14-Year-Old Tyre Sampson's Harness Was Still Locked After Fatal Fall from Amusement Park Ride, According to Accident Report

New details have been released about the investigation into the death of Tyre Sampson, the 14-year-old boy who fell from an amusement park ride at Orlando’s ICON Park last week.

Tyre was visiting ICON Park on Thursday when he boarded the Orlando FreeFall ride, a 430-foot drop tower, around 11 p.m.

When the ride’s “magnets engaged” upon descent, Sampson “came out” of his seat, according to an accident report released Monday by the Florida Commissioner of Agriculture and Consumer Services.

via People:

The report went on to note that Sampson’s “harness was still in a down and locked position when the ride stopped.” 

The teen died from “multiple injuries and trauma,” the report stated.  

“Words cannot express the sorrow felt by the tragic loss of such a young man, and my thoughts and prayers are with his family and friends during this unimaginably difficult time,” Commissioner Nikki Fried said in a statement.

“The Florida Department of Agriculture and Consumer Services is actively investigating the incident, along with the Orange County Sheriff’s Office,” Fried added. “We hope the subsequent findings will be able to inform us all as to how this tragedy occurred and will precipitate any changes necessary to better protect patrons of amusement rides in Florida.” 

Although additional details about the incident remain the subject of an ongoing investigation, the boy’s family has raised concerns that he may have been too large to safely ride on the attraction.  

Sampson’s father, Yarnell Sampson, told CNN on Friday that his son was 340 lbs. 

According to the ride’s safety manual, the maximum passenger weight is 130 kg, which is roughly 287 lbs. “Be careful when seeing if large guests fit into the seats,” the manual states. “Check that they fit within the contours of the seat and the bracket fits properly. If this is not so – do not let this person ride.”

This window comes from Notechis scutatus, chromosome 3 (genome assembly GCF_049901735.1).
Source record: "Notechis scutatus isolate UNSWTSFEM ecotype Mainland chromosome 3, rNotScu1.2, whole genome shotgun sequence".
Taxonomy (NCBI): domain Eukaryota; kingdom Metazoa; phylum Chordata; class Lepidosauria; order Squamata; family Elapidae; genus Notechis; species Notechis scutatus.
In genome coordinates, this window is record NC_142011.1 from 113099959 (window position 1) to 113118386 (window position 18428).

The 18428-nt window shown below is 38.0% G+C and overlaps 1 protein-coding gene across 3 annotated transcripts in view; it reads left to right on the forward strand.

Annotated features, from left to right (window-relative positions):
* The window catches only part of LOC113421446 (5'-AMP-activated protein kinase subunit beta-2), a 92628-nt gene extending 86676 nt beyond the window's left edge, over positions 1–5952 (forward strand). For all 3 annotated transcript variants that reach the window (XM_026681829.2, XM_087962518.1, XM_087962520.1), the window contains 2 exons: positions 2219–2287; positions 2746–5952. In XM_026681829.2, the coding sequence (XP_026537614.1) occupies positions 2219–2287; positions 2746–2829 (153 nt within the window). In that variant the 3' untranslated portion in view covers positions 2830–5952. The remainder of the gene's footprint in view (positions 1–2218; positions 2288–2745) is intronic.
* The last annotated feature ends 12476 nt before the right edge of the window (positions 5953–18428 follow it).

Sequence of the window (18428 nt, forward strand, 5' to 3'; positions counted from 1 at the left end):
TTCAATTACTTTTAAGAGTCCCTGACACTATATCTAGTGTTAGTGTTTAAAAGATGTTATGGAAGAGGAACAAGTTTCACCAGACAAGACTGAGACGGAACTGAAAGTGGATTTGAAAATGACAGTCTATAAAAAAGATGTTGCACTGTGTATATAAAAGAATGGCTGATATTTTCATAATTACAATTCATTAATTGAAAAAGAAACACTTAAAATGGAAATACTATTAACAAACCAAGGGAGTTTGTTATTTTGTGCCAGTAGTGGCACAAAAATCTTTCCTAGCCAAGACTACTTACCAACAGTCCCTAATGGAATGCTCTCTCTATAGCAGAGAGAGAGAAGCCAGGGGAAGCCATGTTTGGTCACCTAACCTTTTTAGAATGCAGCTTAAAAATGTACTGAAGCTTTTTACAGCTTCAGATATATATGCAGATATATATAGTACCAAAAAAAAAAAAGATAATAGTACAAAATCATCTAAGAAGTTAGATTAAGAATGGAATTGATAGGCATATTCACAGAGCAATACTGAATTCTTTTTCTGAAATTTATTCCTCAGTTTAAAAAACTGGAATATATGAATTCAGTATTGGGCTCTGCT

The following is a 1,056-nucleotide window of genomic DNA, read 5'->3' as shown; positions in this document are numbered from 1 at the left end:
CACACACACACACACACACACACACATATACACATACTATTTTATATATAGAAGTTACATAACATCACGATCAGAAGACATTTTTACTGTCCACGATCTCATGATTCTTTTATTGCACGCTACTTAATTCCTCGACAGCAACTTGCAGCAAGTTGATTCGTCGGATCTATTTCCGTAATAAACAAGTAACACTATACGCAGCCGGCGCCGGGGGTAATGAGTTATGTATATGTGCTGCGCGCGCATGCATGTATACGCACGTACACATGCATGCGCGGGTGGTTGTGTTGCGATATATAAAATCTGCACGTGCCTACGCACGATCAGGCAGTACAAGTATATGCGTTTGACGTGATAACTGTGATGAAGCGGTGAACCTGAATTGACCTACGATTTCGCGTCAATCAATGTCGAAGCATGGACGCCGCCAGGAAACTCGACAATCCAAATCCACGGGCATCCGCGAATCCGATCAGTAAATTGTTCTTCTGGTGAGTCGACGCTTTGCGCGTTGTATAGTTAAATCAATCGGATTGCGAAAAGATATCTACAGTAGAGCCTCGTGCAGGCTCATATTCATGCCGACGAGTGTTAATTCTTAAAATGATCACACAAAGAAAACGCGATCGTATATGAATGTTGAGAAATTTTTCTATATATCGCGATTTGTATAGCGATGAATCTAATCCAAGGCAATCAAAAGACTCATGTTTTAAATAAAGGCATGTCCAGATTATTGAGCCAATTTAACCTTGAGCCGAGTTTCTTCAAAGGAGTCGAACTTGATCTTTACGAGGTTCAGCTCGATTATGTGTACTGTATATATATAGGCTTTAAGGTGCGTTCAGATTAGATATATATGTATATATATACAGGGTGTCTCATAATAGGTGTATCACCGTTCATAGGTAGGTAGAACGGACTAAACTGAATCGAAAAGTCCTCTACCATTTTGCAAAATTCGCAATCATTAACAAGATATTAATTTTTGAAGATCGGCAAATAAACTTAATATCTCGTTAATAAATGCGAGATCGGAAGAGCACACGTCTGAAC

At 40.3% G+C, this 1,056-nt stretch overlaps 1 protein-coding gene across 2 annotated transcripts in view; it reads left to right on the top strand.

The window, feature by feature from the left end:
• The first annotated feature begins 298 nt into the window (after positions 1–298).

The Orange County Sheriff’s Office said on Friday that they will be “looking into” a number of factors, but that based on preliminary evidence, “it appears to be a terrible tragedy.” 

During that press conference, police also stressed that “absolutely no criminal charges” had been filed.  

The ride, which opened in late December, passed its initial permit inspection with “no deficiencies,” FDACS said in a media release. The ride will remain “closed for the foreseeable future and will not re-open until all questions are answered as part of the ongoing FDACS investigation.” 

Tragically, Tyre’s father said he only learned of his son’s death after coming across a video of the fall circulating on social media.

“It felt like somebody hit me so hard in my stomach,” Yarnell told NBC station WESH. “And it’s just sad, a young man’s bright future was taken away from him over a ride, an amusement park.”

In a statement posted to their website, ICON Park said they are continuing to “fully cooperate” with authorities. 

“As the landlord of the 20-acre entertainment destination in the center of the Orlando Entertainment District, ICON Park’s mission is to provide safe, family entertainment,” they wrote in a statement, noting that they had suspended operations of both Orlando FreeFall and Orlando SlingShot, which are owned by the SlingShot Group.

“We continue to grieve the passing of Tyre Sampson and our thoughts are with his family and friends,” the park wrote. “This was the saddest day in the history of ICON Park and we’re working hard to make sure this never happens again.” 

In a previous statement, the SlingShot Group said they were “heartbroken” over Sampson’s death. 

If his harness was down and locked — how did he come out of it?

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